For the majority of UK armed forces personnel, deployment whether to Iraq, Afghanistan or elsewhere confers no greater risk for PTSD than service in the armed forces per se but holding a combat role in those deployed to Iraq or Afghanistan is associated with PTSD. Vulnerability factors such as lower rank, childhood adversity and leaving service, and having had a serious accident, may be at least as important as holding a combat role in predicting PTSD in UK armed forces personnel.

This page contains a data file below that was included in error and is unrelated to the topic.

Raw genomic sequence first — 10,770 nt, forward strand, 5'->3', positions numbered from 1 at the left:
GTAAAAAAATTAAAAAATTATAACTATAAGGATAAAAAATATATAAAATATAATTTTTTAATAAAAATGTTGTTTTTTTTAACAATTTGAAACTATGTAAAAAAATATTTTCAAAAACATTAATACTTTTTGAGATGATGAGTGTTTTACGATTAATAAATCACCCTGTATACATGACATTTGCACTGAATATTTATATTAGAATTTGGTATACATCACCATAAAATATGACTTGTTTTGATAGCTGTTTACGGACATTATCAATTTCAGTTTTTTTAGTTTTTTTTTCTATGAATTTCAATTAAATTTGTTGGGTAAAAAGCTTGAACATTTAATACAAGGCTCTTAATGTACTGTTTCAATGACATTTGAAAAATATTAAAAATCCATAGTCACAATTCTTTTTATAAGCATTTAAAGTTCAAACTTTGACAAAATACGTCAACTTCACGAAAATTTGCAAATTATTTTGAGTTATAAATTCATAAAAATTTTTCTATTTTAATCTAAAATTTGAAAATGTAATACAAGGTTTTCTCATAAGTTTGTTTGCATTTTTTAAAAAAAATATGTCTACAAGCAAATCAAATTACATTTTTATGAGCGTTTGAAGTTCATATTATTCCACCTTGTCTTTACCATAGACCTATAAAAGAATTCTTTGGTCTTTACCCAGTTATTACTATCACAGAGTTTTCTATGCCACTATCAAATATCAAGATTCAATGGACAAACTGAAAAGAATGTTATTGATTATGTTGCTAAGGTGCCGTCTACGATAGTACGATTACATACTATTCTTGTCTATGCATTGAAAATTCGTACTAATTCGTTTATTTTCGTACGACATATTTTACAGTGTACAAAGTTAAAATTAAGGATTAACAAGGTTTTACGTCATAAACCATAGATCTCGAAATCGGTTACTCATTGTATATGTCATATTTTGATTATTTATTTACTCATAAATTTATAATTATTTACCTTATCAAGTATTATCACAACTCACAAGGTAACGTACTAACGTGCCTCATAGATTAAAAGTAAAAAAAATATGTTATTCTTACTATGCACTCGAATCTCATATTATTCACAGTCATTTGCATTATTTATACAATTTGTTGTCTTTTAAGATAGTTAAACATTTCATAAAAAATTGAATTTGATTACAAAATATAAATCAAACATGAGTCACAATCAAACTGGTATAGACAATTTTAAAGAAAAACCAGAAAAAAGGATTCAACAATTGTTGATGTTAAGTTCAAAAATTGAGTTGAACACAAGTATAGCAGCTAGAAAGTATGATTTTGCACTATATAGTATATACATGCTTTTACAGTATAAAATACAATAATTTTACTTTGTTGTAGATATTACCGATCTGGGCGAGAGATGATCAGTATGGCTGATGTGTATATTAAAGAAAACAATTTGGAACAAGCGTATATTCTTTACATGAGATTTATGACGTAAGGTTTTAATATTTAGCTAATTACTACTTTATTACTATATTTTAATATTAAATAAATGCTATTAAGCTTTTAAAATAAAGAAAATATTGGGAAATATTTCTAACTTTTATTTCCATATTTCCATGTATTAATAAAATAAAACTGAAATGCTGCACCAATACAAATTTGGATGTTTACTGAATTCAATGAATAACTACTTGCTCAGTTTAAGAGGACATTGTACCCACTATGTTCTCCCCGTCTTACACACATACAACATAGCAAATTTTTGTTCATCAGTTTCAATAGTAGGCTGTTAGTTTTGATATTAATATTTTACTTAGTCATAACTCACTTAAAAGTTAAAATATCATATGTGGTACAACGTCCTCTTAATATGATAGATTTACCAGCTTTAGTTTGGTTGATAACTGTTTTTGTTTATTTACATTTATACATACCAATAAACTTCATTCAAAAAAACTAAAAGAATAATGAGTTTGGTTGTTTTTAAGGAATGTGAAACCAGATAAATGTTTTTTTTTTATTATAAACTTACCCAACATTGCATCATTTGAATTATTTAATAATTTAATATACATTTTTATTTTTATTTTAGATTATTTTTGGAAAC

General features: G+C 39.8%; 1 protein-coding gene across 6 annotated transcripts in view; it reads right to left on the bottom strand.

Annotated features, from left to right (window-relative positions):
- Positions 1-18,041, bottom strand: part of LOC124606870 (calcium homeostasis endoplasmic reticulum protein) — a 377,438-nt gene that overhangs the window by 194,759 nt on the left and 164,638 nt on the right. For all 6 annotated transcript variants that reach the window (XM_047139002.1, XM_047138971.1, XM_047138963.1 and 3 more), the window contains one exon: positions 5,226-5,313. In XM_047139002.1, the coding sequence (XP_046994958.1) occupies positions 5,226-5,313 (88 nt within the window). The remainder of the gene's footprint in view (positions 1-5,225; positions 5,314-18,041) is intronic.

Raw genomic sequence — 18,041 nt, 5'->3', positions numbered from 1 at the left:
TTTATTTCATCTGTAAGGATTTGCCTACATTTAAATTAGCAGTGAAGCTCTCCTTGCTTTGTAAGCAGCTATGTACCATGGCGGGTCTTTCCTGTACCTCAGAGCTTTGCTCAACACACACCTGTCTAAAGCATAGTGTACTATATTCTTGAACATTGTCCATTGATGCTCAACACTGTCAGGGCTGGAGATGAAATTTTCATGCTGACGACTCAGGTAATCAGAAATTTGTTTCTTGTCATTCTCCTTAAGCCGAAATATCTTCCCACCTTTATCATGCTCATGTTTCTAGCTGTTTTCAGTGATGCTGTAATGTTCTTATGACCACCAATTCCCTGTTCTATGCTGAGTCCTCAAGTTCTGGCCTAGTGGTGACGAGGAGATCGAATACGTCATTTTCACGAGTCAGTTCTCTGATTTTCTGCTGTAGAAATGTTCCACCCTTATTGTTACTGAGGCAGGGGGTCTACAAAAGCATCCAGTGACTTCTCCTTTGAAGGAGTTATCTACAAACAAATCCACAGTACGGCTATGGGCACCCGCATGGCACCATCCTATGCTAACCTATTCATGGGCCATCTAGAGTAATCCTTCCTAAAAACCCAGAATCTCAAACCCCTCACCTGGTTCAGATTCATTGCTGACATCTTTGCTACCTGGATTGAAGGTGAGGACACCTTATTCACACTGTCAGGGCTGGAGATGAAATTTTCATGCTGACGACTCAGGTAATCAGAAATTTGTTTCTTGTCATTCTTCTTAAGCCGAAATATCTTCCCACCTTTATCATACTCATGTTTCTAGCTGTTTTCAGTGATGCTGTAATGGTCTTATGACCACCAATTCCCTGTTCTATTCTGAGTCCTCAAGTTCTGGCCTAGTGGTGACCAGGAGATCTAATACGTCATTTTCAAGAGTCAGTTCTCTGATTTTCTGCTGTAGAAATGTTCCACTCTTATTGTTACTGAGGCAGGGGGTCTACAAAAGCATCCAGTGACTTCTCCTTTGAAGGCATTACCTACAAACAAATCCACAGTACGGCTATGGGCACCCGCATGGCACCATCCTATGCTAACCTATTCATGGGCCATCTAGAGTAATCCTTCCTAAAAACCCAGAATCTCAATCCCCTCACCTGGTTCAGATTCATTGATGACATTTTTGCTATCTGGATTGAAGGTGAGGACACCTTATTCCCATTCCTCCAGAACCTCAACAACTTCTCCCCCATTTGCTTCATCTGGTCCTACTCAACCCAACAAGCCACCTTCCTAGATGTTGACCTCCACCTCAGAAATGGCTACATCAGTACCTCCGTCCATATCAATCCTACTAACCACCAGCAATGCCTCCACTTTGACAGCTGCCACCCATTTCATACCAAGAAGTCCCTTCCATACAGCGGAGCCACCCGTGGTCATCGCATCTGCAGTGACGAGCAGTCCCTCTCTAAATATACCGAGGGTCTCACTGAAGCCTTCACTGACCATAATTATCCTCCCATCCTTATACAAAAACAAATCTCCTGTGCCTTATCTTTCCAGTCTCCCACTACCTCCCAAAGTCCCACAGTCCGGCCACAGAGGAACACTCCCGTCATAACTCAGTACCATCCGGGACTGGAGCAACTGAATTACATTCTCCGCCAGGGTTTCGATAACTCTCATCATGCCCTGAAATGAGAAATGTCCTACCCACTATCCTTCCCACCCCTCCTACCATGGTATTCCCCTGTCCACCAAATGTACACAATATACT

Injection drug users (IDUs) have an elevated risk for carriage of Staphylococcus aureus, including methicillin-resistant S. aureus (MRSA). Cutaneous injection-related infections are common in IDUs but detailed studies are few. Based on a subsample of 218 individuals from a community-recruited cohort of IDUs at a supervised injection facility, we investigated the microbiology and related antibiotic susceptibility profiles of isolates from 59 wounds. Twenty-seven percent of subjects had at least one wound and 25 (43%) were culture positive for S. aureus alone [14 MRSA and 11 (19%) methicillin-susceptible (MSSA) isolates]. Sixteen of 18 MRSA isolates were classified as community associated (CA) by the presence of genes encoding for PVL. MRSA and MSSA occurred in mixed infection with other organisms on three and six occasions, respectively. All CA-MRSA isolates were susceptible to tetracycline, vancomycin and linezolid but only 13% were susceptible to clindamycin compared to 63% of MSSA isolates. The frequency of CA-MRSA is a cause for concern in wound infection in the IDU setting.